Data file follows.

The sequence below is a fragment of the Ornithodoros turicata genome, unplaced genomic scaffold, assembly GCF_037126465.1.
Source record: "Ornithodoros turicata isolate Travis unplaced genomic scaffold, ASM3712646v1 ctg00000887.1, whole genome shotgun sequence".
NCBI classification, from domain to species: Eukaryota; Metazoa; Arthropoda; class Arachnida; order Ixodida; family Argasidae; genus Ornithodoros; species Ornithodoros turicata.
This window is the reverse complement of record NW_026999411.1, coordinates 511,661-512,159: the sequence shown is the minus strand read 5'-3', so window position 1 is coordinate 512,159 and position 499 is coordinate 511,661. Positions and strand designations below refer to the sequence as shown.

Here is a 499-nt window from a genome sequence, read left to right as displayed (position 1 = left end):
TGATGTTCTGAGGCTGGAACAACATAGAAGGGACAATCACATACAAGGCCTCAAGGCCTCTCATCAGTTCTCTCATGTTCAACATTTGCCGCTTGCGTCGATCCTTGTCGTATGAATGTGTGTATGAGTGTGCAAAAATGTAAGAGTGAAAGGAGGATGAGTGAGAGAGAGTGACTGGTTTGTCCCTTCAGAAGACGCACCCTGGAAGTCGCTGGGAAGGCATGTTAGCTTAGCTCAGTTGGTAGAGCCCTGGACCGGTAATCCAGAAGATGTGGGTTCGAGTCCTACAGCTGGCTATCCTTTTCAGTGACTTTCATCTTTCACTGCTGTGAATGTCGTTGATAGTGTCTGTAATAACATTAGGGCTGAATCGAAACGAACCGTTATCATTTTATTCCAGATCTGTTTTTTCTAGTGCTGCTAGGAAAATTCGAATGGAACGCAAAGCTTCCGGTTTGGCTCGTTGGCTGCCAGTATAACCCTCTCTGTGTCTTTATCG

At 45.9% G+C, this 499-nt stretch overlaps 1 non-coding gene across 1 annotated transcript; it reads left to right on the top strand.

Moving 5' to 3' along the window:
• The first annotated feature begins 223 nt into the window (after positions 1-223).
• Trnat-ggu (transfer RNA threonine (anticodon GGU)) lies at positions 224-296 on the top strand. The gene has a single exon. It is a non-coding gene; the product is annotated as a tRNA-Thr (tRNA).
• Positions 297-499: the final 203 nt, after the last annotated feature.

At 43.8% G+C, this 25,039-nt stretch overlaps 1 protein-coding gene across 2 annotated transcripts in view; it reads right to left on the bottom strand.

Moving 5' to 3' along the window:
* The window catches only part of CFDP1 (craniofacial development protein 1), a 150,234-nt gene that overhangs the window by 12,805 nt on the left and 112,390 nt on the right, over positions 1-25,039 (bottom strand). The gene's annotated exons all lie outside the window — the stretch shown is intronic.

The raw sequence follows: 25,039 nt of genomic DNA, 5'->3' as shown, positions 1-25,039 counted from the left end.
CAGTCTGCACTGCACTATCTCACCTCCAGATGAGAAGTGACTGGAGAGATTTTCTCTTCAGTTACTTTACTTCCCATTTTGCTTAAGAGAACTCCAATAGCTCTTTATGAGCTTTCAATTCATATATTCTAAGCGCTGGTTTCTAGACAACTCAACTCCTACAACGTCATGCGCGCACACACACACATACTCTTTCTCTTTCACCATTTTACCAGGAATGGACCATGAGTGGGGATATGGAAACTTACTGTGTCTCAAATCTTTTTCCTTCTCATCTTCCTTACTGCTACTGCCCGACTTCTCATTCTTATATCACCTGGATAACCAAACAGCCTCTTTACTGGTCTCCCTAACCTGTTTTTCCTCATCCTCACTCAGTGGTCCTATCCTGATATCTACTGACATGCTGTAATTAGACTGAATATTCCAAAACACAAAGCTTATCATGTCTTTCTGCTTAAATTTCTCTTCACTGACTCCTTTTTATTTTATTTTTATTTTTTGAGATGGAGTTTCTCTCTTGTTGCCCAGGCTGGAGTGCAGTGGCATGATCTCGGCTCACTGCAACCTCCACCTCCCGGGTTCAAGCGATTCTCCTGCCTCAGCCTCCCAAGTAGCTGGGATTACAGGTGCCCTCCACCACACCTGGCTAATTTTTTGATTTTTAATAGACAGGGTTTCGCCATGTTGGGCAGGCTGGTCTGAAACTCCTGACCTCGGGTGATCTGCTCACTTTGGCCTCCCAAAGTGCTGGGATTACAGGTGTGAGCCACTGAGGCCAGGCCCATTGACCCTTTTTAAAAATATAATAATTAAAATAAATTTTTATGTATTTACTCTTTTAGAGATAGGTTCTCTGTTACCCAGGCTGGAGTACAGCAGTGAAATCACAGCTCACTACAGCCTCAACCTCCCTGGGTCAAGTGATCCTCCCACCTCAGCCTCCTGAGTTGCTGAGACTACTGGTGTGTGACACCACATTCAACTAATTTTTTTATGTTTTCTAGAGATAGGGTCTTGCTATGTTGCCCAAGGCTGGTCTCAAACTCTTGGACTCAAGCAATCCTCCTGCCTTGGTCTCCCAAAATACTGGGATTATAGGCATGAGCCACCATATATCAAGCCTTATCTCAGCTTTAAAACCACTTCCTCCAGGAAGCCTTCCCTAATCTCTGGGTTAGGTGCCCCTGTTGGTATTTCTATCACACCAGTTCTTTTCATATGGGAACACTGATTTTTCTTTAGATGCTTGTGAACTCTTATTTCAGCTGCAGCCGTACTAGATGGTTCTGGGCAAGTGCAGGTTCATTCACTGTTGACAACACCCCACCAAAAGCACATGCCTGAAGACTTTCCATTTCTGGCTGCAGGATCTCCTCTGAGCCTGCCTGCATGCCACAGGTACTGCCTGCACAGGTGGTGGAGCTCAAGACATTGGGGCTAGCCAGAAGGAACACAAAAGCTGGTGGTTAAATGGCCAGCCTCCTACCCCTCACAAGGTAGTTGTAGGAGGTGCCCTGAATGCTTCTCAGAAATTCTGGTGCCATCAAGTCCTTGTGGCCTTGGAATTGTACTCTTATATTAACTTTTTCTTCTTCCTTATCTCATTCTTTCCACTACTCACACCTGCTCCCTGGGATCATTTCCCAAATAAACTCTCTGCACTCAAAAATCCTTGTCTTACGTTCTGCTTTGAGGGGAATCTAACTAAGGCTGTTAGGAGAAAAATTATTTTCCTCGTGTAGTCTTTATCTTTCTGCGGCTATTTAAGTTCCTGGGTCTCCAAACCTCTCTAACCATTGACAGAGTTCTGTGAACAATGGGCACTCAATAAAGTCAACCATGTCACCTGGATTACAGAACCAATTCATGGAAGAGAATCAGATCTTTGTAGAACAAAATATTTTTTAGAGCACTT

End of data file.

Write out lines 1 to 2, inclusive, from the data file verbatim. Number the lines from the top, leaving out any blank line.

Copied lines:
The sequence below is a fragment of the Ornithodoros turicata genome, unplaced genomic scaffold, assembly GCF_037126465.1.
Source record: "Ornithodoros turicata isolate Travis unplaced genomic scaffold, ASM3712646v1 ctg00000887.1, whole genome shotgun sequence".